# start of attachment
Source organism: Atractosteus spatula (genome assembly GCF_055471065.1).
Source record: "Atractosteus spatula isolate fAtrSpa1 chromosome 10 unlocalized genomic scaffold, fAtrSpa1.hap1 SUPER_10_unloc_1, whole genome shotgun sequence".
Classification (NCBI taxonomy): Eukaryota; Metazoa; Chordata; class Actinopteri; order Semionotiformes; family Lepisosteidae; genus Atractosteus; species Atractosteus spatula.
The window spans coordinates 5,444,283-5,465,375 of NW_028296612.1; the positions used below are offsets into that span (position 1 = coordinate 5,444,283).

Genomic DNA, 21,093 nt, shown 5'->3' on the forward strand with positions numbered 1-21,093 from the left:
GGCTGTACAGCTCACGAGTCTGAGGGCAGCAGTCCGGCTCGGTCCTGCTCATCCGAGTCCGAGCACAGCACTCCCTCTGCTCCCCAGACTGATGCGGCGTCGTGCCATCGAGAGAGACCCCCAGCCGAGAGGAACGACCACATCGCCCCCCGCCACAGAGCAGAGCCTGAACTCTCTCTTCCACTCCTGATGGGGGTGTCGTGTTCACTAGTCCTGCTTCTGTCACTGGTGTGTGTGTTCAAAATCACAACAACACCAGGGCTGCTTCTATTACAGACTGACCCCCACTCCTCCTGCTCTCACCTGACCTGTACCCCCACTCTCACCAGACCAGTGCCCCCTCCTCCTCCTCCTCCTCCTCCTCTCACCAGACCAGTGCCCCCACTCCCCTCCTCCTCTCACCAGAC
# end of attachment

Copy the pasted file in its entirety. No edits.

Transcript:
Source organism: Atractosteus spatula (genome assembly GCF_055471065.1).
Source record: "Atractosteus spatula isolate fAtrSpa1 chromosome 10 unlocalized genomic scaffold, fAtrSpa1.hap1 SUPER_10_unloc_1, whole genome shotgun sequence".
Classification (NCBI taxonomy): Eukaryota; Metazoa; Chordata; class Actinopteri; order Semionotiformes; family Lepisosteidae; genus Atractosteus; species Atractosteus spatula.
The window spans coordinates 5,444,283-5,465,375 of NW_028296612.1; the positions used below are offsets into that span (position 1 = coordinate 5,444,283).

Genomic DNA, 21,093 nt, shown 5'->3' on the forward strand with positions numbered 1-21,093 from the left:
GGCTGTACAGCTCACGAGTCTGAGGGCAGCAGTCCGGCTCGGTCCTGCTCATCCGAGTCCGAGCACAGCACTCCCTCTGCTCCCCAGACTGATGCGGCGTCGTGCCATCGAGAGAGACCCCCAGCCGAGAGGAACGACCACATCGCCCCCCGCCACAGAGCAGAGCCTGAACTCTCTCTTCCACTCCTGATGGGGGTGTCGTGTTCACTAGTCCTGCTTCTGTCACTGGTGTGTGTGTTCAAAATCACAACAACACCAGGGCTGCTTCTATTACAGACTGACCCCCACTCCTCCTGCTCTCACCTGACCTGTACCCCCACTCTCACCAGACCAGTGCCCCCTCCTCCTCCTCCTCCTCCTCCTCTCACCAGACCAGTGCCCCCACTCCCCTCCTCCTCTCACCAGAC